What is your theme? If it’s success after a failed first marriage, that controlling idea will be the filter through which you tell your story. Flashbacks can add dimension to writing, but only if these stories connect to your theme.

 

Step 3: Be aware that you may need to make adjustments. Even though I knew where I was headed before I began (a perfectly baked cake, I hoped!) I had to make a few changes. I ran out of clean measuring cups, so I had to wash one. A phone call interrupted the process, so I had to quickly drizzle some lemon juice onto the apples so they wouldn’t turn brown.

Memoir Lesson 3   I didn’t open up the spice cabinet or pull everything down from my dry ingredients’ shelves and dump them into the batter. I had to be selective. Just so, you can’t tell every story that happened in your life. Stories have to fit your theme.

 

Step 4: Keep at it until it’s done. I was not done with the cake until it had been iced. Preceding this was planning –> mixing –> baking –> cooling –> de-panning–> icing.

 

Memoir Lesson 4   Memoir writing requires a series of steps to name a few: writing multiple drafts, revising, revising (Did I say revising?), writing a book proposal, finding various types of editors and an agent, planning for publication. You can find a more complete list of steps on Laurie Buchanan’s website here. 

 

Step 5: Celebrate! Light the candles and let the birthday boy blow them out. Serve everyone else a slice.

Cliff and birthday cake ablaze with candles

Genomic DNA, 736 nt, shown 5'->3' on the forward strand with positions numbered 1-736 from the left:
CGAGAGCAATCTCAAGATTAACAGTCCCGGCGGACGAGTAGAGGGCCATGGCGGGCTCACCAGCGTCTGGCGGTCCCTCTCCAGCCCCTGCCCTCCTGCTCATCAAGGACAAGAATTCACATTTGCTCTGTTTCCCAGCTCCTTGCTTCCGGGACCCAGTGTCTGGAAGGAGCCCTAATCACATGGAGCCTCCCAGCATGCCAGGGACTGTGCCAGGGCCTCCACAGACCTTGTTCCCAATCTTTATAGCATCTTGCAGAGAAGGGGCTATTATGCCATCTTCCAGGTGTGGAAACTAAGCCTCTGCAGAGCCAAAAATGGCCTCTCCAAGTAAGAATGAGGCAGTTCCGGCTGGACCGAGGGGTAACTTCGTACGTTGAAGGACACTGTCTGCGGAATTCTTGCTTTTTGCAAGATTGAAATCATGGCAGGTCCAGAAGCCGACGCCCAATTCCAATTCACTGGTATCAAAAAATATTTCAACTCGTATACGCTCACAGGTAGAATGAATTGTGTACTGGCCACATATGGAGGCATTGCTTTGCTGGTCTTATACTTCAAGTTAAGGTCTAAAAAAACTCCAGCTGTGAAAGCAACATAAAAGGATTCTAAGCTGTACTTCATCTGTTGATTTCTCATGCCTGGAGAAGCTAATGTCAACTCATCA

Cliff and birthday cake ablaze with candles

Memoir Lesson 5  Cake bakers hope the eaters will find their slice delicious. What delicious morsels of truth do you want your reader to get out of your book? That’s the memoir’s takeaway. Brooke Warner says it’s “ a gift to the reader, something heartfelt, universal, and true.” Figure out what that something special is in your memoir.


 

As a reader and/or writer, what writing tips would you add to this list?

Any cake-baking advice? Have you ever tried a baking project that turned out to be too elaborate?

 

(Watch next post for full apple cake recipe.) Coming next: Hoorah, My 300th Blog Post with an Oops and an Aah!

Through a Glass Darkly: Anniversary # 48

This week Cliff and I celebrate our 48th wedding anniversary. We are not experts on marriage by any means, but we have learned a thing or two about

  • navigating its mysteries and
  • negotiating the best for both

 

  • PragueCubeSidePragueCube

We sometimes see through a glass darkly

Image captured in a 3-D hologram cube created via laser – visit to Prague, Czech Republic 2006

(Nothing dramatic happened in Prague except black light shows with marionettes. If you want wild and crazy drama, you’ll have to click here!)

I Corinthians 13, American Standard Version
I Corinthians 13, American Standard Version

For now we see in a mirror, darkly . . . But now abideth faith, hope, love, these three: and the greatest of these is LOVE.

* * *

Poet James Dillet Freeman expressed his view of the mystery of marriage In “Blessing for a Marriage” in at least 8 ways:

  1. May you need one another, but not out of weakness.
  2. May you want one another, but not out of lack.
  3. May you entice one another, but not compel one another.
  4. May you embrace one another, but not encircle one another.
  5. May you succeed in all important ways with one another / And not fail in the little graces.
  6. May you look for things to praise, often say, “I love you!”
  7. And take no notice of small faults.
  8. If you have quarrels that push you apart / May both of you hope to have / Good sense enough to take the first step back.

In the last last stanza he concludes:

May you enter into the mystery which is

The awareness of one another’s

Presence — no more physical than spiritual,

Warm and near when you are

Side by side, and warm and near when

You are in separate rooms

Or even distant cities.

May you have happiness,

And may you find it making one another happy.

May you have love, and may you find it loving one another.

Cliff & Marian_Wedding Day_96dpi

Here’s where you can share your own tips or observations.